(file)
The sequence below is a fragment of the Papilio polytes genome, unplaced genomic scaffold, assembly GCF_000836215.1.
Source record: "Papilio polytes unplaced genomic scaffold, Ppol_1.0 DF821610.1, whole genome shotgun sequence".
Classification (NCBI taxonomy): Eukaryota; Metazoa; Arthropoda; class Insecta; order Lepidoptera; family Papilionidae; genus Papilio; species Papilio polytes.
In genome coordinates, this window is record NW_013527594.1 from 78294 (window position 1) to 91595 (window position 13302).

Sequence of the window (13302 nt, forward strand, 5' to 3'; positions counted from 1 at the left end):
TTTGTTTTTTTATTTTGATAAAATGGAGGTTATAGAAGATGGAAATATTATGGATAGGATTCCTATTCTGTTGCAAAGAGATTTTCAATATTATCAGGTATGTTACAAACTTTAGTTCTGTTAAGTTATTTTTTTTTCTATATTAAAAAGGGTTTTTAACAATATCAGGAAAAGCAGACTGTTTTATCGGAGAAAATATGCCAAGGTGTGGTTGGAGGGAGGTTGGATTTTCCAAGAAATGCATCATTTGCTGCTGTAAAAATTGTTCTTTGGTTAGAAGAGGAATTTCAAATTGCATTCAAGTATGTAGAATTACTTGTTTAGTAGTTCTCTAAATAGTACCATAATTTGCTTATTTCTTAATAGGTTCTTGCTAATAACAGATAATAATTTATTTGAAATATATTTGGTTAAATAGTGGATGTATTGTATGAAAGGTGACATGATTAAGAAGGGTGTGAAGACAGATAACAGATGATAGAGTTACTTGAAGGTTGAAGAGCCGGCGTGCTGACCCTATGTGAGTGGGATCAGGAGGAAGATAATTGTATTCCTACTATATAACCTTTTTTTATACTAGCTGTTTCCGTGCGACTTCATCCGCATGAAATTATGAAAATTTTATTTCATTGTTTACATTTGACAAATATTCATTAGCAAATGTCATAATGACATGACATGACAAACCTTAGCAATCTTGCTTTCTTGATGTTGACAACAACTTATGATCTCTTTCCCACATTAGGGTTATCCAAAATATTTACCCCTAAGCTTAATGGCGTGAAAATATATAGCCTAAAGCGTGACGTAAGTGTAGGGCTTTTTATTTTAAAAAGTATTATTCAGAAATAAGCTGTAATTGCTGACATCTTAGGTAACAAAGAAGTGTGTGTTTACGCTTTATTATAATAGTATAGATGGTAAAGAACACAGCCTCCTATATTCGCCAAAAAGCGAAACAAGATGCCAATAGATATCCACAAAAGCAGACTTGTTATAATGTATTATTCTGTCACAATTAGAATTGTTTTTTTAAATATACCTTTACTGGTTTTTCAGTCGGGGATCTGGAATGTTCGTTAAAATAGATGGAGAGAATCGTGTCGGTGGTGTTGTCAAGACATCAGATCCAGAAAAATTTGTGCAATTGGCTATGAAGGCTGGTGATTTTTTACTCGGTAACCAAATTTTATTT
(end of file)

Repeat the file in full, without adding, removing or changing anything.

The sequence below is a fragment of the Papilio polytes genome, unplaced genomic scaffold, assembly GCF_000836215.1.
Source record: "Papilio polytes unplaced genomic scaffold, Ppol_1.0 DF821610.1, whole genome shotgun sequence".
Classification (NCBI taxonomy): Eukaryota; Metazoa; Arthropoda; class Insecta; order Lepidoptera; family Papilionidae; genus Papilio; species Papilio polytes.
In genome coordinates, this window is record NW_013527594.1 from 78294 (window position 1) to 91595 (window position 13302).

Sequence of the window (13302 nt, forward strand, 5' to 3'; positions counted from 1 at the left end):
TTTGTTTTTTTATTTTGATAAAATGGAGGTTATAGAAGATGGAAATATTATGGATAGGATTCCTATTCTGTTGCAAAGAGATTTTCAATATTATCAGGTATGTTACAAACTTTAGTTCTGTTAAGTTATTTTTTTTTCTATATTAAAAAGGGTTTTTAACAATATCAGGAAAAGCAGACTGTTTTATCGGAGAAAATATGCCAAGGTGTGGTTGGAGGGAGGTTGGATTTTCCAAGAAATGCATCATTTGCTGCTGTAAAAATTGTTCTTTGGTTAGAAGAGGAATTTCAAATTGCATTCAAGTATGTAGAATTACTTGTTTAGTAGTTCTCTAAATAGTACCATAATTTGCTTATTTCTTAATAGGTTCTTGCTAATAACAGATAATAATTTATTTGAAATATATTTGGTTAAATAGTGGATGTATTGTATGAAAGGTGACATGATTAAGAAGGGTGTGAAGACAGATAACAGATGATAGAGTTACTTGAAGGTTGAAGAGCCGGCGTGCTGACCCTATGTGAGTGGGATCAGGAGGAAGATAATTGTATTCCTACTATATAACCTTTTTTTATACTAGCTGTTTCCGTGCGACTTCATCCGCATGAAATTATGAAAATTTTATTTCATTGTTTACATTTGACAAATATTCATTAGCAAATGTCATAATGACATGACATGACAAACCTTAGCAATCTTGCTTTCTTGATGTTGACAACAACTTATGATCTCTTTCCCACATTAGGGTTATCCAAAATATTTACCCCTAAGCTTAATGGCGTGAAAATATATAGCCTAAAGCGTGACGTAAGTGTAGGGCTTTTTATTTTAAAAAGTATTATTCAGAAATAAGCTGTAATTGCTGACATCTTAGGTAACAAAGAAGTGTGTGTTTACGCTTTATTATAATAGTATAGATGGTAAAGAACACAGCCTCCTATATTCGCCAAAAAGCGAAACAAGATGCCAATAGATATCCACAAAAGCAGACTTGTTATAATGTATTATTCTGTCACAATTAGAATTGTTTTTTTAAATATACCTTTACTGGTTTTTCAGTCGGGGATCTGGAATGTTCGTTAAAATAGATGGAGAGAATCGTGTCGGTGGTGTTGTCAAGACATCAGATCCAGAAAAATTTGTGCAATTGGCTATGAAGGCTGGTGATTTTTTACTCGGTAACCAAATTTTATTT